What, in the field of interpretation and policy, did Keynes have to offer those of us who learned their economics at a Chicago filled with these views? Can anyone who knows my work read Viner’s comments and not see the direct links between them and Anna Schwartz’s and my Monetary History or between them and the empirical Studies in the Quantity Theory of Money? Indeed, as I have read Viner’s talk for purposes of this paper, I have myself been amazed to discover how precisely it foreshadows the main thesis of our Monetary History for the depression period, and have been embarrassed that we made no reference to it in our account. Can you find any similar link between [Lionel] Robbins’s [of LSE] comments [in his book The Great Depression] and our work? (p. 167)
So what is the evidence that Friedman provides to counter the scandalous accusation by Patinkin and Johnson that Friedman invented a Chicago oral tradition of the quantity theory? (And don’t forget: the quantity theory is a theory of the demand for money) Well, it’s that, at the London School of Economics, there were a bunch of guys who had crazy views about just allowing the Great Depression to run its course, and those guys were quantity theorists, which is why Keynes had to start a revolution to get rid of them all, but at Chicago, they didn’t allow any of those guys to spout their crazy ideas in the first place, so we didn’t need any damn Keynesian revolution.
Good grief! Is there a single word that makes sense? To begin with those detestable guys at LSE were Austrians, as Friedman acknowledges. What he didn’t say, or didn’t know, is that Austrians, either by self-description or by any reasonable definition of the term, are not quantity theorists. So the idea that there was anything special about the Chicago quantity theory as opposed to any other species of the quantity theory is total humbug.
But hold on, it only gets worse. Friedman holds up Jacob Viner as an exemplar of the Chicago quantity theory oral tradition. Jacob Viner was a superb economist, a magnificent scholar, and a legendary teacher for whom I have the utmost admiration, and I am sure that Friedman learned a lot from him at Chicago, But isn’t it strange that Friedman writes: “as I have read Viner’s talk for purposes of this paper, I have myself been amazed to discover how precisely it foreshadows the main thesis of our Monetary History for the depression period, and have been embarrassed that we made no reference to it in our account.” OMG! This is the oral tradition that exerted such a powerful influence on Friedman and his fellow students? Viner explains how to get out of the depression in 1933, and in 1971 Friedman is “amazed to discover” how precisely Viner’s talk foreshadowed the main thesis of his explanation of the Great Depression? That sounds more like a subliminal tradition than an oral tradition.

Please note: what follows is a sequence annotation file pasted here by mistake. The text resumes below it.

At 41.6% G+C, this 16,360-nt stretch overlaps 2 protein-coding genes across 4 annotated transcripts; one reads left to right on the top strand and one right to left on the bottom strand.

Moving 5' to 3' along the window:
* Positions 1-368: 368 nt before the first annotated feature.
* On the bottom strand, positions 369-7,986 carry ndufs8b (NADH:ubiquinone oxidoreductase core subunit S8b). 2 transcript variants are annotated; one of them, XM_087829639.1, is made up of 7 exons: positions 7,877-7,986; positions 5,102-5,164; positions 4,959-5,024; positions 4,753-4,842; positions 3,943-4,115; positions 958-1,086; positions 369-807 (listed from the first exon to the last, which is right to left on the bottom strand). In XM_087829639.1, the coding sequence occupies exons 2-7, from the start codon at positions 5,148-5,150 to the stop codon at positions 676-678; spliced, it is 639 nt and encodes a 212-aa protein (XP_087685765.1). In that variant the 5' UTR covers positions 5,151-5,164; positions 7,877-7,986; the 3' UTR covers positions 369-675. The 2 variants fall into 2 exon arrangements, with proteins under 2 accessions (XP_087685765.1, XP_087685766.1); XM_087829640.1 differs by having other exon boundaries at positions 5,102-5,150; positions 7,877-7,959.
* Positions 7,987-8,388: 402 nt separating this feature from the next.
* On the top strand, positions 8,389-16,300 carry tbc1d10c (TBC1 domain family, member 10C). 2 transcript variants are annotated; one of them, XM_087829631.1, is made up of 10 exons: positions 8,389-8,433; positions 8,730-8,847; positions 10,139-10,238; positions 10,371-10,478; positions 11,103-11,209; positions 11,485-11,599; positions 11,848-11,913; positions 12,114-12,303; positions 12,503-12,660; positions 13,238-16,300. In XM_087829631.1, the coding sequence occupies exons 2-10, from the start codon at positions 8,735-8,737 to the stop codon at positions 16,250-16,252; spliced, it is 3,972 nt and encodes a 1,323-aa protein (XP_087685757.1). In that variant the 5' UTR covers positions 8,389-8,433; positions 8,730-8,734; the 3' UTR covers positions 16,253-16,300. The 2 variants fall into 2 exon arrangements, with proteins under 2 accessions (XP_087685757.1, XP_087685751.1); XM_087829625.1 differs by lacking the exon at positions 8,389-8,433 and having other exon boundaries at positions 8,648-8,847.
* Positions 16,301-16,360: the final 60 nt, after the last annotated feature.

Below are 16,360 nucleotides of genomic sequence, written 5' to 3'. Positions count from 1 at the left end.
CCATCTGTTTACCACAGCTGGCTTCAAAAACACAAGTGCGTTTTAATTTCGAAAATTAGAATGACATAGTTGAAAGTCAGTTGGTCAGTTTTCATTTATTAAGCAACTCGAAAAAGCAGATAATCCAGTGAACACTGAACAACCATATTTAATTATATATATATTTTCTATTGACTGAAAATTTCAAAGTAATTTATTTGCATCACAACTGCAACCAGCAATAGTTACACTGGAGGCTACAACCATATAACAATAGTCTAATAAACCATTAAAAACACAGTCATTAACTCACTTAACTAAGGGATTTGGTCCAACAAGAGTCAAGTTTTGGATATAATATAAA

Responding to Patinkin’s charge that his theory of the demand for money – remember the quantity theory, according to Friedman is a theory of the demand for money — is largely derived from Keynes, Friedman plays a word game.
Is everything in the General Theory Keynesian? Obviously yes, in the trivial sense that the words were set down on paper by John Maynard Keynes. Obviously no, in the more important sense that the term Keynesian has come to refer to a theory of short-term economic change – or a way of analyzing such change – presented in the General Theory and distinctively different from the theory that preceded it. To take a noncontroversial example: in his chapter 20 on “The Employment Function” and elsewhere, Keynes uses the law of diminishing returns to conclude that an increase of employment requires a decline in real-wage rates. Clearly that does not make the “law of diminishing returns” Keynesian or justify describing the “analytical framework” of someone who embodies the law of diminishing returns in his theoretical structure as Keynesian.
In just the same sense, I maintain that Keynes’s discussion of the demand curve for money in the General Theory is for the most part a continuation of earlier quantity theory approaches, improved and refined but not basically modified. As evidence, I shall cite Keynes’s own writings in the Tract on Monetary Reform – long before he became a Keynesian in the present sense. (p. 168)
There are two problems with this line of defense. First, the analogy to the law of diminishing returns would have been appropriate only if Keynes had played a major role in the discovery of the law of diminishing returns just as, on Friedman’s own admission, he played a major role in discovering the theory of liquidity preference. Second, it is, to say the least, debatable to what extent “Keynes’s discussion of the demand curve for money was merely a continuation of earlier quantity theory approaches, improved and refined but not basically modified.” But there is no basis at all for the suggestion that a Chicago oral tradition was the least bit implicated in those earlier quantity theory approaches. So Friedman’s invocation of a Chicago oral tradition was completely fanciful.
This post has gone on too long already. I have more to say about Friedman’s discussion of the relationship between money, price levels, and interest rates. But that will have to wait till next time.